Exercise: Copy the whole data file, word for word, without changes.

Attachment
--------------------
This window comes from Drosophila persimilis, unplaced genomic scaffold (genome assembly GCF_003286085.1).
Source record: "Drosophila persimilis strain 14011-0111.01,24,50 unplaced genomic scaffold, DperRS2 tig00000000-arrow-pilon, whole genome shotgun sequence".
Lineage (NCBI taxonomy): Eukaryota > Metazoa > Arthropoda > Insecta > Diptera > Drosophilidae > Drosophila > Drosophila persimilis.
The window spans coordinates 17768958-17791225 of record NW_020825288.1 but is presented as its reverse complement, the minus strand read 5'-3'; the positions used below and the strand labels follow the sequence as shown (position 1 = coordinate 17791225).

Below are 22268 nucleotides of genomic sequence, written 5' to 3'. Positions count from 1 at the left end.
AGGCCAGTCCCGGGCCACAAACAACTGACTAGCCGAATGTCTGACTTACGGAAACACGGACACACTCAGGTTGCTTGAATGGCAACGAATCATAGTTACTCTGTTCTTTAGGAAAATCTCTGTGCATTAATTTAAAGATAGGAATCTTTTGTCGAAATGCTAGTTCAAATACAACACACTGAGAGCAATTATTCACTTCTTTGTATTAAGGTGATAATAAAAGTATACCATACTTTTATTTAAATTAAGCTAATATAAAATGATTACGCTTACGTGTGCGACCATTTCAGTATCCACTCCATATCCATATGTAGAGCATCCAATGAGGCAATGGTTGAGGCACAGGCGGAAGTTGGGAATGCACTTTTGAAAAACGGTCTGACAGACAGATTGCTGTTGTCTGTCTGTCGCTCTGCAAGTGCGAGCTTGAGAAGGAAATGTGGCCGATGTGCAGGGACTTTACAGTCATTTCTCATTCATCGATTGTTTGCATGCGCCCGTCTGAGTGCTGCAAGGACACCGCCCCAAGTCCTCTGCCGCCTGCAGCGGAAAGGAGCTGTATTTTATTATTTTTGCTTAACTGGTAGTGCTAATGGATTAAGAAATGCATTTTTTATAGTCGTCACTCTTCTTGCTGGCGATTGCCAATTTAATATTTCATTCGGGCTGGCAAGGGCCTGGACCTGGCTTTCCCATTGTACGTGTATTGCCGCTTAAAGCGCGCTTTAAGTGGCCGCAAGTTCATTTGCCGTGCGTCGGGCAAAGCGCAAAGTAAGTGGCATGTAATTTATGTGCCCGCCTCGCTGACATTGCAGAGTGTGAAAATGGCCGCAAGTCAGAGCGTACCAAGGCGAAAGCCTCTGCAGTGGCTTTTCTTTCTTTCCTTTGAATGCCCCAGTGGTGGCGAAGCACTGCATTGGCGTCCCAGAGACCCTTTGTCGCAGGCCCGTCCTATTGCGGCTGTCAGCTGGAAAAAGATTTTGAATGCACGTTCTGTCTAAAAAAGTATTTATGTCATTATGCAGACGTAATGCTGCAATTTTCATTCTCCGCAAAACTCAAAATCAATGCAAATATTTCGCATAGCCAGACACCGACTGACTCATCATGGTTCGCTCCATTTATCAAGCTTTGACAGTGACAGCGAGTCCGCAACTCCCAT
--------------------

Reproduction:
This window comes from Drosophila persimilis, unplaced genomic scaffold (genome assembly GCF_003286085.1).
Source record: "Drosophila persimilis strain 14011-0111.01,24,50 unplaced genomic scaffold, DperRS2 tig00000000-arrow-pilon, whole genome shotgun sequence".
Lineage (NCBI taxonomy): Eukaryota > Metazoa > Arthropoda > Insecta > Diptera > Drosophilidae > Drosophila > Drosophila persimilis.
The window spans coordinates 17768958-17791225 of record NW_020825288.1 but is presented as its reverse complement, the minus strand read 5'-3'; the positions used below and the strand labels follow the sequence as shown (position 1 = coordinate 17791225).

Below are 22268 nucleotides of genomic sequence, written 5' to 3'. Positions count from 1 at the left end.
AGGCCAGTCCCGGGCCACAAACAACTGACTAGCCGAATGTCTGACTTACGGAAACACGGACACACTCAGGTTGCTTGAATGGCAACGAATCATAGTTACTCTGTTCTTTAGGAAAATCTCTGTGCATTAATTTAAAGATAGGAATCTTTTGTCGAAATGCTAGTTCAAATACAACACACTGAGAGCAATTATTCACTTCTTTGTATTAAGGTGATAATAAAAGTATACCATACTTTTATTTAAATTAAGCTAATATAAAATGATTACGCTTACGTGTGCGACCATTTCAGTATCCACTCCATATCCATATGTAGAGCATCCAATGAGGCAATGGTTGAGGCACAGGCGGAAGTTGGGAATGCACTTTTGAAAAACGGTCTGACAGACAGATTGCTGTTGTCTGTCTGTCGCTCTGCAAGTGCGAGCTTGAGAAGGAAATGTGGCCGATGTGCAGGGACTTTACAGTCATTTCTCATTCATCGATTGTTTGCATGCGCCCGTCTGAGTGCTGCAAGGACACCGCCCCAAGTCCTCTGCCGCCTGCAGCGGAAAGGAGCTGTATTTTATTATTTTTGCTTAACTGGTAGTGCTAATGGATTAAGAAATGCATTTTTTATAGTCGTCACTCTTCTTGCTGGCGATTGCCAATTTAATATTTCATTCGGGCTGGCAAGGGCCTGGACCTGGCTTTCCCATTGTACGTGTATTGCCGCTTAAAGCGCGCTTTAAGTGGCCGCAAGTTCATTTGCCGTGCGTCGGGCAAAGCGCAAAGTAAGTGGCATGTAATTTATGTGCCCGCCTCGCTGACATTGCAGAGTGTGAAAATGGCCGCAAGTCAGAGCGTACCAAGGCGAAAGCCTCTGCAGTGGCTTTTCTTTCTTTCCTTTGAATGCCCCAGTGGTGGCGAAGCACTGCATTGGCGTCCCAGAGACCCTTTGTCGCAGGCCCGTCCTATTGCGGCTGTCAGCTGGAAAAAGATTTTGAATGCACGTTCTGTCTAAAAAAGTATTTATGTCATTATGCAGACGTAATGCTGCAATTTTCATTCTCCGCAAAACTCAAAATCAATGCAAATATTTCGCATAGCCAGACACCGACTGACTCATCATGGTTCGCTCCATTTATCAAGCTTTGACAGTGACAGCGAGTCCGCAACTCCCAT